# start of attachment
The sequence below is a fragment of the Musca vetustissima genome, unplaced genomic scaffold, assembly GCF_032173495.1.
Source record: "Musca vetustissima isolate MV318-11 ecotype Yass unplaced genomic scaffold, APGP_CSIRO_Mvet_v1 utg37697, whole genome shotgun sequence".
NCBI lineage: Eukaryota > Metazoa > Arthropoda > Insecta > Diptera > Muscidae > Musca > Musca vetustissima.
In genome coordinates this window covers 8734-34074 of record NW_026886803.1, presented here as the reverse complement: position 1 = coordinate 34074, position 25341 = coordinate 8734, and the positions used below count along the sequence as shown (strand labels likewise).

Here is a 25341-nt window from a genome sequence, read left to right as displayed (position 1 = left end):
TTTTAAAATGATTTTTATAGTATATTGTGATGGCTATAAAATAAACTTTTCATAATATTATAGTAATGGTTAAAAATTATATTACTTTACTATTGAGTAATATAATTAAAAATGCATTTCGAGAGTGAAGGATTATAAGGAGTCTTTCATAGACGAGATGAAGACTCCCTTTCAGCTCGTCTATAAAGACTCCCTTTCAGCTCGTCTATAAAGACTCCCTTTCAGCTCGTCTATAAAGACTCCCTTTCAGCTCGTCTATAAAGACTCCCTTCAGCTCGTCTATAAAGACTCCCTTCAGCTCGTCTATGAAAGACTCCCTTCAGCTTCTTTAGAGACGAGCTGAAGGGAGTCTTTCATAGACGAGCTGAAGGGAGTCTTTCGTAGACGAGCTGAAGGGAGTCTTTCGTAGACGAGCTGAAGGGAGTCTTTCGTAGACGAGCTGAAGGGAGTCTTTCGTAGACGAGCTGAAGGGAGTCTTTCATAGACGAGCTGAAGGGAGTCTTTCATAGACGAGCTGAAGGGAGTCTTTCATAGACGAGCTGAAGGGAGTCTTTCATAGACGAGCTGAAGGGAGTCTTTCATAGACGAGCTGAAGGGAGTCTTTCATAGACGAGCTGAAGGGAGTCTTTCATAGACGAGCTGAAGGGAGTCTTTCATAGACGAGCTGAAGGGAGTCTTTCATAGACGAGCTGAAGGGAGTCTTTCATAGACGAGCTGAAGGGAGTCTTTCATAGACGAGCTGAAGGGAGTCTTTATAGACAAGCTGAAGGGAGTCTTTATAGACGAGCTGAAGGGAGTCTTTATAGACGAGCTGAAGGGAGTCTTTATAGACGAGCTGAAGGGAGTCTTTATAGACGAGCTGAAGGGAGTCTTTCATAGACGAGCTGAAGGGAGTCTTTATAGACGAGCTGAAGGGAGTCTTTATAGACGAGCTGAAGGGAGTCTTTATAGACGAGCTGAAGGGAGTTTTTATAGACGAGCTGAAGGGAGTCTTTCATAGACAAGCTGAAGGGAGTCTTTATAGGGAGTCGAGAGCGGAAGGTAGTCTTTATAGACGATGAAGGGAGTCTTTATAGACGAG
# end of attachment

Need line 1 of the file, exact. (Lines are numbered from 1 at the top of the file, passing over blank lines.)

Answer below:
The sequence below is a fragment of the Musca vetustissima genome, unplaced genomic scaffold, assembly GCF_032173495.1.